Some EOBR devices, such as the one made by Trackwell ADS, can be unclipped from the cab to show the inspection officer outside of the truck. Trackwell ADS also offers a USB connection, as the rule requires.

"Carriers using EOBRs are best positioned to manage through all of these regulatory changes with the least disruption to their operations," says Jim Sassen, senior product marketing manager at Qualcomm Enterprise Services. "It will eliminate the concern about using electronic logging when your competitors are not."

How it works

The new FMCSA rule on EOBR use requires the technology to be connected to the engine and include some kind of tracking mechanism, which many technology providers do. Here's a sampling of electronic log technology solutions, and how they work:

* CarrierWeb: The basis of CarrierWeb's electronic logging technology is its hours of service module called LogsManager, which runs on the company's CarrierMate in-cab device with touchscreen technology. The device collects data from the engine on starts and stops, and is also GPS-enabled to send the truck's position to the server every 60 seconds, says Norman Thomas, vice president of consulting services. When the vehicle stops, a drop-down menu allows drivers to choose their duty status. A secured web site with a login provides data management in the back office.

* J. J. Keller & Associates: J. J. Keller's electronic logging technology consists of a black-box recorder mounted inside the cab of the truck, which pulls engine data and interfaces to several types of technology, including smartphones, PDAs and laptop computers. This data from the engine is necessary to accurately and automatically determine when the vehicle is in motion. A GPS device also picks up the vehicle's location. Meanwhile, back office staff can view drivers' hours of service using J. J. Keller encompass, a Web application.

* PeopleNet: PeopleNet eDriver Logs system automatically calculates driving hours of service through a combination of GPS location and PerformX engine diagnostic information. Drivers indicate on-duty/off-duty/sleeper berth/driving status through the message display. The data can be viewed through an LCD-based model, which is text-based, or on PeopleNet's Blu device, which provides a more graphical, color representation. This information is then available to the driver, dispatcher or compliance officer through the PeopleNet Fleet Manager Web-based interface. Drivers can show up-to-date logbook information to law enforcement or DOT officials, which can be viewed from outside the cab.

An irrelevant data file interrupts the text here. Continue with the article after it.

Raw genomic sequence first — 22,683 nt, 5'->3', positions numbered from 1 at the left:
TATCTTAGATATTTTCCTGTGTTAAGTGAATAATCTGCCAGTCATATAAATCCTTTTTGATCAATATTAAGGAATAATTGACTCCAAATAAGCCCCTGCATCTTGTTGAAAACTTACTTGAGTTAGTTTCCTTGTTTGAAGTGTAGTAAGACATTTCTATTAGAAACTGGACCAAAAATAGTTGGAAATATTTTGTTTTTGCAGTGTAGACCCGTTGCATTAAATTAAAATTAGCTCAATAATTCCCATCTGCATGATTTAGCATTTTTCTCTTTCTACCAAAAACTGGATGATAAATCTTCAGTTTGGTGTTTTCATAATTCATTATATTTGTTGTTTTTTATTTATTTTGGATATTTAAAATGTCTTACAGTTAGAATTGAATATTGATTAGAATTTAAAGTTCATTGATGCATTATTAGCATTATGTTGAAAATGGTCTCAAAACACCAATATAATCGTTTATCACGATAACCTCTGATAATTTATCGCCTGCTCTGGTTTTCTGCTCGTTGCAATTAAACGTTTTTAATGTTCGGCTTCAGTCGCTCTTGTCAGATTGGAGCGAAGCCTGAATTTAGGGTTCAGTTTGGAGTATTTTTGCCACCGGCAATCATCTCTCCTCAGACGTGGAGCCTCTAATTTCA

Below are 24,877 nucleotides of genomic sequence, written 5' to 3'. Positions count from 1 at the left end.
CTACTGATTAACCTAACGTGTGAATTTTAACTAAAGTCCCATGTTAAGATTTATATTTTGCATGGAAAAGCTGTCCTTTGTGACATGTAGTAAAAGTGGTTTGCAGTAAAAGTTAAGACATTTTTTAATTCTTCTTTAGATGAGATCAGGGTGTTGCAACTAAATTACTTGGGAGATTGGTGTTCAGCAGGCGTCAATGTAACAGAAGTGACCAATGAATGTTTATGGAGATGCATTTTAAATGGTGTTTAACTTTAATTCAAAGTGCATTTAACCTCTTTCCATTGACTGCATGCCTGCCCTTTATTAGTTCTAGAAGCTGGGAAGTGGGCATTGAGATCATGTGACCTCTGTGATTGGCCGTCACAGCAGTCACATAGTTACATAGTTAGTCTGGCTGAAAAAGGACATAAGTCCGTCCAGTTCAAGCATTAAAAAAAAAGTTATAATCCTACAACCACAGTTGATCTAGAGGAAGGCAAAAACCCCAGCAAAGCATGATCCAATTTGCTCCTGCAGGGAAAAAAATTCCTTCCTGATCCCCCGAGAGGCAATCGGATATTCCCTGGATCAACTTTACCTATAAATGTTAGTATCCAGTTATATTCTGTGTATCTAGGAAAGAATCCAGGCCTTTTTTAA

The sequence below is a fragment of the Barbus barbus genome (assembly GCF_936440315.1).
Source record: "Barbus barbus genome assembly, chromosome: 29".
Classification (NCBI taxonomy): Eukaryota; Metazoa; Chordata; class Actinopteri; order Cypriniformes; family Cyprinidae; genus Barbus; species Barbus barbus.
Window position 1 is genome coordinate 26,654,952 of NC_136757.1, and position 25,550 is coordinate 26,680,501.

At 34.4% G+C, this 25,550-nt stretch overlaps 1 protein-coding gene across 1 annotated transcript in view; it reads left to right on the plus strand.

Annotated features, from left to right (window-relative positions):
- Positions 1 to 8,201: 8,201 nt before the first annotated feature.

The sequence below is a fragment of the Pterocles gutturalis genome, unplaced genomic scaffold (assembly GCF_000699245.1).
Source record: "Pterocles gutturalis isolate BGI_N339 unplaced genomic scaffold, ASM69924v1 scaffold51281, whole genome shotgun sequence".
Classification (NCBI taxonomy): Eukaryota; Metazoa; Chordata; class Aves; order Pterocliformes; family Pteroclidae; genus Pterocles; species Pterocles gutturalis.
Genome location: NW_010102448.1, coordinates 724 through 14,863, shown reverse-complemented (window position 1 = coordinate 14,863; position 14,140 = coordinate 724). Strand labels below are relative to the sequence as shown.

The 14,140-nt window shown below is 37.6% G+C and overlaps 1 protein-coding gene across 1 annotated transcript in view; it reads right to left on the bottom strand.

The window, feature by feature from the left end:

* Qualcomm Enterprise Services: Qualcomm provides a software-based Hours of Service Application that is an integrated part of its Mobile Computing Platform in-cab devices. The application leverages vehicle information from the engine to determine when the vehicle is moving and automatically transitions the driver between on-duty not driving and driving status, and then back again when the vehicle stops. "The mobile computing platform provides important information about the locations of duty status changes and communicates this and other relevant information required to determine driver compliance status and available hours," says Qualcomm's Sassen.

* Teletrac: Through Teletrac's Fleet Director Hours Of Service software module, fleets can record hours of service data from the cab. The data is recorded, transmitted and displayed via Fleet Director's in-cab Message Display Terminal, the Net 960 CE-X. Drivers use the Fleet Director MDT to enter all relevant HOS information such as Driver ID and Current Status. With the push of a button, the information is sent via a wireless network to a computer for storage and retrieval. The stored data may also be transmitted to drivers as needed. It also features a standard J-bus connection.

* Trackwell ADS: According to Tom Lemke, president and CEO of Trackwell ADS, the company's in-cab device is tied to the engine and prov